This tribute to collage artist Romare Bearden is movingly executed in a fictionalized story of young James, who visits his aunt and uncle in New York while his parents adjust to the arrival of twins. James is a little nervous; Uncle Romie and Aunt Nanette don’t have any kids, and a picture of Uncle Romie makes him look a little scary. Who will bake him a lemon cake and take him to the baseball game on his birthday? Aunt Nanette turns out to be warmhearted and welcoming, but Uncle Romie, busy with his art, seems a little distant. When the big day arrives, Uncle Romie turns out to be more fun that James anticipated. When James enters the art studio for the first time, he recognizes Harlem in Romie’s collage paintings that he’d previously dismissed as "kinda easy" to make, and he sees one that reminds him of North Carolina, where Uncle Romie also grew up. Uncle and nephew bond a little over shared memories of home, and then Uncle Romie surprises James with tickets to the ballgame. Aunt Nanette is back in time for cake, and by the time James goes home, his horizons have expanded not only in terms of his family, but in his appreciation for other places and for the power of art. So many things at home now remind him of Uncle Romie that he makes a collage birthday card for him featuring train schedules, tiger lilies, a subway token and subway map, and his own painting. Lagarrigue’s (Freedom Summer, 2001, etc.) collage artwork, like Bearden’s, possesses a real feel for the Harlem setting without actually being realistic. He conveys the essence of the place through bits of paper, darkly colored paint, and impressionistically blurry portrayals of people and scenes. A guide at the back to help youngartists create their own collages enhances this fitting introduction to an American artist. (Picture book. 5-8)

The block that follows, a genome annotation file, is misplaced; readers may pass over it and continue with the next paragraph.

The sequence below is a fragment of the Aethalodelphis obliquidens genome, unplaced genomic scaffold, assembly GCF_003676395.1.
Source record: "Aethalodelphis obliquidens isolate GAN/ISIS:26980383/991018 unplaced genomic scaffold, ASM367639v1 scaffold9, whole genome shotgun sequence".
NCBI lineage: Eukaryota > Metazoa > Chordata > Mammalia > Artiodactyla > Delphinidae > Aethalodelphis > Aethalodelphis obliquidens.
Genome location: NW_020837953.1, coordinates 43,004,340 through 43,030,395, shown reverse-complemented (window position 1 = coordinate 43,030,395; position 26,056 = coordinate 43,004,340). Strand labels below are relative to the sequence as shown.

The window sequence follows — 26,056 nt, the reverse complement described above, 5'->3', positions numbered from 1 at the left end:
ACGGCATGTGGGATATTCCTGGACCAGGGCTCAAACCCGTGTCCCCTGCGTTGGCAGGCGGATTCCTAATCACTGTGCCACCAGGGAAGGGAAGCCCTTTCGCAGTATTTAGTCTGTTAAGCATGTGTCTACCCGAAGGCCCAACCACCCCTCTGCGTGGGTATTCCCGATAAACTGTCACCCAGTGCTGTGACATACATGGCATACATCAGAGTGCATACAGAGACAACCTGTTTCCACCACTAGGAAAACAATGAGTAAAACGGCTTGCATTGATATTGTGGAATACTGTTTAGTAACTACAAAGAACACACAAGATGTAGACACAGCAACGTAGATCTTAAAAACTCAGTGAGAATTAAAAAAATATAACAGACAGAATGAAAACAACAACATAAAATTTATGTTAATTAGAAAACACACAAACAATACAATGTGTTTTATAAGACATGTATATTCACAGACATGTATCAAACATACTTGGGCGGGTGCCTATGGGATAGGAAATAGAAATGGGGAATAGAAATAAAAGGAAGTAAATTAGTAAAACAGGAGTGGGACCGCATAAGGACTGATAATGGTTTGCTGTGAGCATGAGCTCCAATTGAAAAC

Product Details

Penguin Young Readers Group
Publication date:
Sales rank:
Product dimensions:
8.93(w) x 11.27(h) x 0.43(d)
Age Range:
4 - 8 Years

Meet the Author

Claire Hartfield is a native and lifelong resident of Chicago, Illinois. She attended the public schools of Chicago, received her B.A. from Yale University, and her law degree from The University of Chicago.